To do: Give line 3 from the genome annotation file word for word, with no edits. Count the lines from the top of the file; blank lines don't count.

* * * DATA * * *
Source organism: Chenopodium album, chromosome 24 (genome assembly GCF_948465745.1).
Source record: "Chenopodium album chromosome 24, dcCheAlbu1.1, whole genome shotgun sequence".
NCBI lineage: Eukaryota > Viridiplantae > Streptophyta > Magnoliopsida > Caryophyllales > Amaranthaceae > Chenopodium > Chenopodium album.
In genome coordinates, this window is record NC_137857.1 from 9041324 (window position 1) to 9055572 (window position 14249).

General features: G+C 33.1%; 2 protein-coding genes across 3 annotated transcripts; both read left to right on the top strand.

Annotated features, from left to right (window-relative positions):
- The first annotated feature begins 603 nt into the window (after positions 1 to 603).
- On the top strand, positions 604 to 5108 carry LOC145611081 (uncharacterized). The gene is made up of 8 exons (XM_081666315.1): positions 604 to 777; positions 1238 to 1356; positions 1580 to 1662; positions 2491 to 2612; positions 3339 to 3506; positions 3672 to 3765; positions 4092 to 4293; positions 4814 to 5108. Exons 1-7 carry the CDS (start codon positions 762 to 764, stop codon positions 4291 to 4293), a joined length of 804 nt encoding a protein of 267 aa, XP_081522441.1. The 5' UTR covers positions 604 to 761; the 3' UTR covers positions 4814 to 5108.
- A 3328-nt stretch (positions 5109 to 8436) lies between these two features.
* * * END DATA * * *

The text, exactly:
NCBI lineage: Eukaryota > Viridiplantae > Streptophyta > Magnoliopsida > Caryophyllales > Amaranthaceae > Chenopodium > Chenopodium album.